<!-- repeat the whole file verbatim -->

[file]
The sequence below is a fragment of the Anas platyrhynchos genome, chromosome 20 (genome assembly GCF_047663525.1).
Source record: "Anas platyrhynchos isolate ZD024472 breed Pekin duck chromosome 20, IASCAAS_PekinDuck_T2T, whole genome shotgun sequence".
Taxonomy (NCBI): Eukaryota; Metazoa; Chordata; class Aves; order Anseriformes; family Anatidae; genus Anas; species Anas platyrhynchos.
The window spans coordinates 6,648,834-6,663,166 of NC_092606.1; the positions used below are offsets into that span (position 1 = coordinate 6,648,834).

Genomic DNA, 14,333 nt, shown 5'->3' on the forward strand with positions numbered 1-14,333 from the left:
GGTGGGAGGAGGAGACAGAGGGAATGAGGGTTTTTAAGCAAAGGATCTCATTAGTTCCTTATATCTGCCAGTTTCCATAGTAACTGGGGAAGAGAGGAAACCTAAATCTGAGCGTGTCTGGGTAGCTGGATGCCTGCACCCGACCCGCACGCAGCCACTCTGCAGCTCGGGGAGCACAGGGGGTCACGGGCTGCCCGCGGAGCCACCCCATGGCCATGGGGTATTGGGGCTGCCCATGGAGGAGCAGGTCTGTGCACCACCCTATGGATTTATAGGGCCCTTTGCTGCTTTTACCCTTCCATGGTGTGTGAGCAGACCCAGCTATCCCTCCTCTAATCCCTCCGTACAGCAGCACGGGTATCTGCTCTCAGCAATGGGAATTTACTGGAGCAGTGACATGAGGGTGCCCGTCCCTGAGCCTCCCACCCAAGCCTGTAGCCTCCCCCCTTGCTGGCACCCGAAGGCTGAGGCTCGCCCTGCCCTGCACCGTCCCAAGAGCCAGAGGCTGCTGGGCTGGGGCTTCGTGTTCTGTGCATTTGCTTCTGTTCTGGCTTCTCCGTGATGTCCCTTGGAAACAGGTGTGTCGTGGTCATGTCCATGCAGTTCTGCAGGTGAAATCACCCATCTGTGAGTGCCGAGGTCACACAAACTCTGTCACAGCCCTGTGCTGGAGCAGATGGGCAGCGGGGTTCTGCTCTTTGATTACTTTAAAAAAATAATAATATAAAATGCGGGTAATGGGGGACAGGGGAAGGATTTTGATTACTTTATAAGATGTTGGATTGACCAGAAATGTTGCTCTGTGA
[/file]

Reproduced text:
The sequence below is a fragment of the Anas platyrhynchos genome, chromosome 20 (genome assembly GCF_047663525.1).
Source record: "Anas platyrhynchos isolate ZD024472 breed Pekin duck chromosome 20, IASCAAS_PekinDuck_T2T, whole genome shotgun sequence".
Taxonomy (NCBI): Eukaryota; Metazoa; Chordata; class Aves; order Anseriformes; family Anatidae; genus Anas; species Anas platyrhynchos.
The window spans coordinates 6,648,834-6,663,166 of NC_092606.1; the positions used below are offsets into that span (position 1 = coordinate 6,648,834).

Genomic DNA, 14,333 nt, shown 5'->3' on the forward strand with positions numbered 1-14,333 from the left:
GGTGGGAGGAGGAGACAGAGGGAATGAGGGTTTTTAAGCAAAGGATCTCATTAGTTCCTTATATCTGCCAGTTTCCATAGTAACTGGGGAAGAGAGGAAACCTAAATCTGAGCGTGTCTGGGTAGCTGGATGCCTGCACCCGACCCGCACGCAGCCACTCTGCAGCTCGGGGAGCACAGGGGGTCACGGGCTGCCCGCGGAGCCACCCCATGGCCATGGGGTATTGGGGCTGCCCATGGAGGAGCAGGTCTGTGCACCACCCTATGGATTTATAGGGCCCTTTGCTGCTTTTACCCTTCCATGGTGTGTGAGCAGACCCAGCTATCCCTCCTCTAATCCCTCCGTACAGCAGCACGGGTATCTGCTCTCAGCAATGGGAATTTACTGGAGCAGTGACATGAGGGTGCCCGTCCCTGAGCCTCCCACCCAAGCCTGTAGCCTCCCCCCTTGCTGGCACCCGAAGGCTGAGGCTCGCCCTGCCCTGCACCGTCCCAAGAGCCAGAGGCTGCTGGGCTGGGGCTTCGTGTTCTGTGCATTTGCTTCTGTTCTGGCTTCTCCGTGATGTCCCTTGGAAACAGGTGTGTCGTGGTCATGTCCATGCAGTTCTGCAGGTGAAATCACCCATCTGTGAGTGCCGAGGTCACACAAACTCTGTCACAGCCCTGTGCTGGAGCAGATGGGCAGCGGGGTTCTGCTCTTTGATTACTTTAAAAAAATAATAATATAAAATGCGGGTAATGGGGGACAGGGGAAGGATTTTGATTACTTTATAAGATGTTGGATTGACCAGAAATGTTGCTCTGTGA